Criminal Minds Leaves Fans Wishing for More


Jessica Stuewe

             We all have those shows with which we have a special emotional bond, whose characters we can relate to, that help us through tough times in our lives. And when they come to an end, it can be emotionally devastating and leave much unanswered about where the characters end up. For me, one of those shows is Criminal Minds, which recently came to an end after fifteen seasons. 

                I think we, as humans, take comfort in things like shows, books, movies, basically any form of stories, because we need a little escape from reality to cope with everything going on in our lives. We also choose favorite characters based on different things, which usually relate to our personalities or things going on in our lives. In Criminal Minds, the character I latched onto was Dr. Spencer Reid, a nerdy, hopeful, FBI agent who was also battling his own demons while trying to save people from serial killers. The reason I chose to admire Reid was not simply because of his looks, although he was quite attractive; it was because of his immense mental strength and humility. In hindsight, I think I saw him as a role model and those qualities were something I wanted to make a part of my personality. And I now realize that they were already there, which is why I admired this character so much. 

                When I learned Criminal Minds was coming to an end, I was extremely upset. Over the past few years, I had used the show as a coping mechanism for my stress. I loved stepping into this world of fiction that had elements of the dark realities of the world incorporated into it. I know I was also not the only fan of the show who felt distraught over the news of the end. While I had only watched the show for a couple of years, there were people who had been there from the very beginning fifteen years ago. So for all of the fans, it was like losing a part, however big or small, of our lives that had seemed almost permanent.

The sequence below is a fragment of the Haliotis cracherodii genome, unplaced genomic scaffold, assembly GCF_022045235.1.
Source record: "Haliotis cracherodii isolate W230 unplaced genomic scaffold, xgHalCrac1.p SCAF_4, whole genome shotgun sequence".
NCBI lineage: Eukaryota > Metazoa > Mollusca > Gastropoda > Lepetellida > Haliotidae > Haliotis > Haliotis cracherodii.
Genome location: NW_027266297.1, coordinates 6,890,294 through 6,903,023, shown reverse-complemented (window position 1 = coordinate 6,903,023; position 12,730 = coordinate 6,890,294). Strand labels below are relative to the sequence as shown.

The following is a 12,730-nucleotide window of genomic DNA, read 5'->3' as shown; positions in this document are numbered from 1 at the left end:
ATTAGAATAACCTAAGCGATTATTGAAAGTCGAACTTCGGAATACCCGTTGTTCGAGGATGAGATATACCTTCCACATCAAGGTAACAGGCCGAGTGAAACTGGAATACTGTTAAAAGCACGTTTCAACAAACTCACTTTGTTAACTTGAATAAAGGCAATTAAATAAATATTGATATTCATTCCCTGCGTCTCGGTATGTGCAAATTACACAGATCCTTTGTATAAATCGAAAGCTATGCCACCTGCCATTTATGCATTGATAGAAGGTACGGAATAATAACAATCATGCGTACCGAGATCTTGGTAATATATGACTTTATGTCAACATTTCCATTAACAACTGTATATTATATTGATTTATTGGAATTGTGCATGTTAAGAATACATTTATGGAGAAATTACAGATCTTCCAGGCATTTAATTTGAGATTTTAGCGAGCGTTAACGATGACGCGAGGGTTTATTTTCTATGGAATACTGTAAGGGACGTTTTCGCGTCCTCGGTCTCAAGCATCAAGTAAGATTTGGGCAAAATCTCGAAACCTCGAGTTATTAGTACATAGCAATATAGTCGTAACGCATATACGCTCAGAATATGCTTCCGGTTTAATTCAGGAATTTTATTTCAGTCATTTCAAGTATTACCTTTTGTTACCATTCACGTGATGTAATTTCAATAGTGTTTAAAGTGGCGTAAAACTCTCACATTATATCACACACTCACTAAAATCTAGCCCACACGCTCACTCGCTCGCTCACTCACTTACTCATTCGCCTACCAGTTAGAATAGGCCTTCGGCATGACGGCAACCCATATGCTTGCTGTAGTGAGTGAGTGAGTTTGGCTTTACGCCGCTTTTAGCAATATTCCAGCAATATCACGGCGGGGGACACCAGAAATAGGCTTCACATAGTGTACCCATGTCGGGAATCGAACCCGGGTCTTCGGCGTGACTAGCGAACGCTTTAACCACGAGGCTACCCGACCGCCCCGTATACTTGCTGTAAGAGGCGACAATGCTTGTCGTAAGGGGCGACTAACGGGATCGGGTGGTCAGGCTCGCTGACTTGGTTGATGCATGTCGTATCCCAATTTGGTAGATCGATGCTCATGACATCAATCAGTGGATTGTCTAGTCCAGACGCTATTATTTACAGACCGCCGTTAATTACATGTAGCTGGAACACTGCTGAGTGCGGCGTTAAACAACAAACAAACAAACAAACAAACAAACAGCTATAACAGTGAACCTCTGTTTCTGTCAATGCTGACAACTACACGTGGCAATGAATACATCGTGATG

The last episode was honestly a little disappointing. The FBI Behavioral Analysis Unit had just caught a serial killer whom they had been chasing for months. Things seemed good for everyone on the team. And then the tech girl, Garcia, got a random job offer from a non-profit in Silicon Valley that she decided to take even though she had made strong bonds with the other people on the team (she pretty much called them her family). It was obviously just a random excuse for a simple ending, which was quite upsetting. It was also odd that no one else on the team had any other major life changes that would explain why this series was ending. It also didn’t address some relationships that some of the team members had gotten into, which left much to be desired. 

                I thoroughly understand why the show had to end. Fifteen seasons is a lot of storylines, character development and just show overall. The show was losing fans and had to resort to repeating storylines because it had run for so long. And, compared to the earlier seasons, the show had started losing the chill factor that had captivated its audience for so many years. But it was still so sad to hear that we would no longer be able to look into the lives of these beloved characters. 

                I cried quite hard watching the last episode, not because it was sad, but rather because I didn’t want to lose this comfort. I wish there was some way to make it hurt less to lose something you love, even a show, or a book, or anything else that brings joy. But I guess that’s just a part of allowing ourselves to be submerged into stories we can relate to in any way.